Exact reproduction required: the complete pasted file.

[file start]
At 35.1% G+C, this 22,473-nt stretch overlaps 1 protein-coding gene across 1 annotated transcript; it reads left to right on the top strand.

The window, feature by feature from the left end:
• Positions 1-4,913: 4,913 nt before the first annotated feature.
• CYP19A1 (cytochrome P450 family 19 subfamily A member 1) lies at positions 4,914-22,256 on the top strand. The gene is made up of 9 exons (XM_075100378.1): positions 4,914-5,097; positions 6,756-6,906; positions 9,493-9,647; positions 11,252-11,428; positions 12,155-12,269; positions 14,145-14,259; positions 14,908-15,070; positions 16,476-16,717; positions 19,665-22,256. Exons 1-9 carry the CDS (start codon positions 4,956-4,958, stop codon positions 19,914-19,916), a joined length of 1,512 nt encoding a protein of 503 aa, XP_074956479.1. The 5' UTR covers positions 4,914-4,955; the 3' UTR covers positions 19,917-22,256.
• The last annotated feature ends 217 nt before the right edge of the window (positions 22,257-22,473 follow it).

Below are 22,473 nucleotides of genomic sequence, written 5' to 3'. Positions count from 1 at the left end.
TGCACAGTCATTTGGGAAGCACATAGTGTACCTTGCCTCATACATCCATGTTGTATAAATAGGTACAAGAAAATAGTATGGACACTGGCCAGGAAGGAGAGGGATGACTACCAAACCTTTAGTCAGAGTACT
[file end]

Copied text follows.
At 35.1% G+C, this 22,473-nt stretch overlaps 1 protein-coding gene across 1 annotated transcript; it reads left to right on the top strand.

The window, feature by feature from the left end:
• Positions 1-4,913: 4,913 nt before the first annotated feature.
• CYP19A1 (cytochrome P450 family 19 subfamily A member 1) lies at positions 4,914-22,256 on the top strand. The gene is made up of 9 exons (XM_075100378.1): positions 4,914-5,097; positions 6,756-6,906; positions 9,493-9,647; positions 11,252-11,428; positions 12,155-12,269; positions 14,145-14,259; positions 14,908-15,070; positions 16,476-16,717; positions 19,665-22,256. Exons 1-9 carry the CDS (start codon positions 4,956-4,958, stop codon positions 19,914-19,916), a joined length of 1,512 nt encoding a protein of 503 aa, XP_074956479.1. The 5' UTR covers positions 4,914-4,955; the 3' UTR covers positions 19,917-22,256.
• The last annotated feature ends 217 nt before the right edge of the window (positions 22,257-22,473 follow it).

Below are 22,473 nucleotides of genomic sequence, written 5' to 3'. Positions count from 1 at the left end.
TGCACAGTCATTTGGGAAGCACATAGTGTACCTTGCCTCATACATCCATGTTGTATAAATAGGTACAAGAAAATAGTATGGACACTGGCCAGGAAGGAGAGGGATGACTACCAAACCTTTAGTCAGAGTACT